The next-generation 2022 Honda HR-V is now open for booking in Malaysia. About time, because the outgoing HR-V has been around since 2015 – seven years is a long time in today’s car world, more so for the fast-moving SUV segment.
The new car – which we’ve detailed in a first impressions review – has big shoes to fill as the outgoing second-generation HR-V (the name was first used by a boxy two-door oddball from the early 2000s) was a huge success for Honda in Malaysia, with over 111,000 units sold since 2015.
The RU generation HR-V wasn’t the first B-segment SUV to reach Malaysia, but it was by far the biggest hit, stealing buyers from class-above models such as the Hyundai Tucson, Kia Sportage and Mazda CX-5. The power of the Honda brand, unique coupe-inspired design in and out, and clever maximisation of a compact footprint meant that it was a crowd pleaser – it’s not uncommon to see shopping mall parking lots and suburban taman porches filled with rows of HR-Vs.
Of late, the SUV segment has further expanded to include national entries from Perodua and Proton, the latter with its China-sourced X50 and X70 models. They’ve been popular, and Toyota – for long a laggard in the SUV segment – is now gaining momentum with the Corolla Cross, which is set to achieve what the C-HR failed to do a couple of years back. It’s a crowded arena now, and Honda needs something special to reclaim the HR-V’s dominance.
How about a clean sheet design that shares nothing with its predecessor except for the name and signature hidden rear door handles? The latest RV generation discards the curves and organic shape of old for straight lines and a well-defined outline.
The new SUV stands tall and strong thanks to a shoulder line that’s high and straight – it doesn’t rise from front to back like the X50 and so many others. The hood doesn’t dive down early like before, and the result is a tall and bluff nose. The most prominent design choice is the rake of the rear screen, which defines the new HR-V’s shape. Side-by-side, you can see the how much sharper the angle is.
Personally, I’m digging this new clean look, which is a big contrast from the highly-stylised X50 and the soft curves employed by Mazda and Honda itself with the current CR-V, which all look like they have a giant soft dent in the profile.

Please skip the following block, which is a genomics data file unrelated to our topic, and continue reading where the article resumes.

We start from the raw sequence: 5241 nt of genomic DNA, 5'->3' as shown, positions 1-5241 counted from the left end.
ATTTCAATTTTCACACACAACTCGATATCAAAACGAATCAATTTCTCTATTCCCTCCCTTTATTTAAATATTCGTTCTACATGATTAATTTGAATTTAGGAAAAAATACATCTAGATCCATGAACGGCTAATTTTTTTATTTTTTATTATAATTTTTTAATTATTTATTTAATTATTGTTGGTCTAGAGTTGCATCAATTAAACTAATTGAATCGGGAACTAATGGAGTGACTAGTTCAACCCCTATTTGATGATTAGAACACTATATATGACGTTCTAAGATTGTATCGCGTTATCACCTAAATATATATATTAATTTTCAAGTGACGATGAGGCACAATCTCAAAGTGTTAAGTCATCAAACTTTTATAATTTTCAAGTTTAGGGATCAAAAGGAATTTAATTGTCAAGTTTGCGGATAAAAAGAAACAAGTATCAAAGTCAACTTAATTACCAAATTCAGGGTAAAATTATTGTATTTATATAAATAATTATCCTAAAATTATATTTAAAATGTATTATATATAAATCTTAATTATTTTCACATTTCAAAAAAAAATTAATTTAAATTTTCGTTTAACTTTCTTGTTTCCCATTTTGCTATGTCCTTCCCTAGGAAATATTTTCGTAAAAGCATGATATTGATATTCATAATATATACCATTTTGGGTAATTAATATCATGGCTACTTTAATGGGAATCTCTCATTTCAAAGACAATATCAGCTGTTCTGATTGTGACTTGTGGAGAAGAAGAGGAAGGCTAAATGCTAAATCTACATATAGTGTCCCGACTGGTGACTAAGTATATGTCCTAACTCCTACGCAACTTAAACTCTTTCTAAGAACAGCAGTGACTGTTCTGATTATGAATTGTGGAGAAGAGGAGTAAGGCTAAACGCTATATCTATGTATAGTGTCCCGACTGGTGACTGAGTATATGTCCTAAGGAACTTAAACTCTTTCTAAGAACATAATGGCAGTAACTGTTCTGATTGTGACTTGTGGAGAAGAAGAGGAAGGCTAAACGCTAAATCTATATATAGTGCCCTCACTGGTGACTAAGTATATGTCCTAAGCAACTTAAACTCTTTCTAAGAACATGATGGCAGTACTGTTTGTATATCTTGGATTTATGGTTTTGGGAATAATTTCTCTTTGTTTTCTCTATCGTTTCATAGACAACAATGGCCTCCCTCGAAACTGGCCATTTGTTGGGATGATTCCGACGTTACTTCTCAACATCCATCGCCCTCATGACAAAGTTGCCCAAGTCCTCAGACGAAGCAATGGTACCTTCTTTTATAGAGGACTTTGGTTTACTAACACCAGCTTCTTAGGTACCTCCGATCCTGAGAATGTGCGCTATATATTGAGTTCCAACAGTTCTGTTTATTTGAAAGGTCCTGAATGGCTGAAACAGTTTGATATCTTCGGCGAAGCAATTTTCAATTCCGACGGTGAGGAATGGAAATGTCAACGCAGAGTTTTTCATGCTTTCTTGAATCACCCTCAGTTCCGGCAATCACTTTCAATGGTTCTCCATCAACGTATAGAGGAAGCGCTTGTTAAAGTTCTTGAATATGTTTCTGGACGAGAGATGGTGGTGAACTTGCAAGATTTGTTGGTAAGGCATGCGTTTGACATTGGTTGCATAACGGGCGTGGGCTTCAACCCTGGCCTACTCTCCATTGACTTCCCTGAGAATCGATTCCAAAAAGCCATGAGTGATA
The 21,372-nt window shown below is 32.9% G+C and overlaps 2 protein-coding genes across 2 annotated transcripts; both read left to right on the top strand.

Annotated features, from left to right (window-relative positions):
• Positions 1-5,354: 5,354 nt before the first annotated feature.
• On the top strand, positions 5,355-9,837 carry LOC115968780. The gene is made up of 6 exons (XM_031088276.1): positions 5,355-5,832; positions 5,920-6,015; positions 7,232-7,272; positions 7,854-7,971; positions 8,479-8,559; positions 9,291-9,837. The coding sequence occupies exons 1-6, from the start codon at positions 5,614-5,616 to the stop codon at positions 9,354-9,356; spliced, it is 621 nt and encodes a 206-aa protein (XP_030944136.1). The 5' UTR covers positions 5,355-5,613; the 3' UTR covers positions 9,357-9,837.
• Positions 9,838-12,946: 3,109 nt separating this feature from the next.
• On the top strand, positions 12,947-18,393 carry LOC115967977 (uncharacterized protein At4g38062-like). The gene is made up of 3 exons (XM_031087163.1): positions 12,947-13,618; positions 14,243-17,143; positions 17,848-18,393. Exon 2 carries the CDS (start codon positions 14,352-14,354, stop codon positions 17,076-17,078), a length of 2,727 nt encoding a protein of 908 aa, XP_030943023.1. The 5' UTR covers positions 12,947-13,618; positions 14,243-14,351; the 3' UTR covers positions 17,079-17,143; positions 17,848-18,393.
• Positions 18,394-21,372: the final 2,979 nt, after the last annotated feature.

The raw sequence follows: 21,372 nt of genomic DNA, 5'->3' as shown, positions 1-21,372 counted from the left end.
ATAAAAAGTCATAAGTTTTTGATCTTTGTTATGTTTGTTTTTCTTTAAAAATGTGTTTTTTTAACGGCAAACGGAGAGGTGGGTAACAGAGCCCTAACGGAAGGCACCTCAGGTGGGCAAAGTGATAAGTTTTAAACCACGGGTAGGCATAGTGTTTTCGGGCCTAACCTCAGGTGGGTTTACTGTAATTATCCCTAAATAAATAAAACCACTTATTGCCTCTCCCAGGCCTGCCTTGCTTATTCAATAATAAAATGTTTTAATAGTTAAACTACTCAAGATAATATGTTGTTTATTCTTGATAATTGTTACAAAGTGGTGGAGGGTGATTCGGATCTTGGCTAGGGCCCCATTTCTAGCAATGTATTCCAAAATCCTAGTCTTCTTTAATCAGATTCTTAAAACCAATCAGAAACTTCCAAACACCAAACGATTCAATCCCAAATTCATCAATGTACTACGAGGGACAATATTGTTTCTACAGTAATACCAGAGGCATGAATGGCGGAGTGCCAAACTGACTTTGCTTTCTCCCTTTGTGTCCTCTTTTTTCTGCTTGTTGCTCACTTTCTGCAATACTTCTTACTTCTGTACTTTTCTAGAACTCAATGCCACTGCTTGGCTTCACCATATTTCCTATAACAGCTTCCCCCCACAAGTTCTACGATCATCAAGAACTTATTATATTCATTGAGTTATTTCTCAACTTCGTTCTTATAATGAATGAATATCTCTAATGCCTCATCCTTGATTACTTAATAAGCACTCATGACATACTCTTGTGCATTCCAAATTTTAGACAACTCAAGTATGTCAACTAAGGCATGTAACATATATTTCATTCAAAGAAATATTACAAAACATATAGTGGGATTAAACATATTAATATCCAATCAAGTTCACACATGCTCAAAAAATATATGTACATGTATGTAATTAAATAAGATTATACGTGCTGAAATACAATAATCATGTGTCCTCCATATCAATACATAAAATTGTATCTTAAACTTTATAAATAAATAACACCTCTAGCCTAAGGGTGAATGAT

It’s restrained but not boring, because the overall look is lifted by eye-catching details. Up front is a large grille that’s bolder than any Honda nose I remember, and below it is a red accent line that has a “heartbeat” blip on one side. But the biggest piece of jewellery here is the full-width rear LED strip, which gives the HR-V more than a hint of Porsche Macan from far.
The LED bar is broken up by the Honda logo in the middle. Like the Toyota Harrier, but the HR-V’s signature appears thicker and brighter. The actual tail lamps are pretty novel too – little light ‘chips’ are laid out in a row, not unlike a less layered version of BMW’s OLEDs found in the previous-generation M4. Both these cars wear RS styling, which includes gloss black paint for the lower body sections and wheel arches.
Before looking at the dimensions, I was confident that the new HR-V is a bigger car. Turns out that at 4,385 mm long, today’s RV is just 39 mm longer than the outgoing facelifted RS it’s replacing, while the 1,790 mm width and 2,610 mm wheelbase are unchanged. Perhaps it’s the higher ground clearance – 196 mm, 26 mm higher – that fooled me.
I was a big fan of the previous HR-V’s interior and this Thai-spec RS with its lovely wine red-black cabin reminded me why. Cockpit-like with that tall centre console and minimalist in layout, it’s sporty and feels rather special, tying in nicely with the coupe inspiration of the exterior.
The new car’s dashboard is pleasant and practical, but it loses some flair, and the layout isn’t as driver-focused as before. The RV gets a horizontal vent strip here, but unlike in the Civic FE, there’s no grille or attempt to camouflage the vents.
Speaking of vents, the new HR-V gets a Honda-first air diffusion system that you’ll find on the side vents. Basically, if you don’t want cold air blasted direct to you, but still want some ventilation, turn the knob and air will flow out from the slim inverted-L strips at the edge. However, the diffusion only works on the side vents.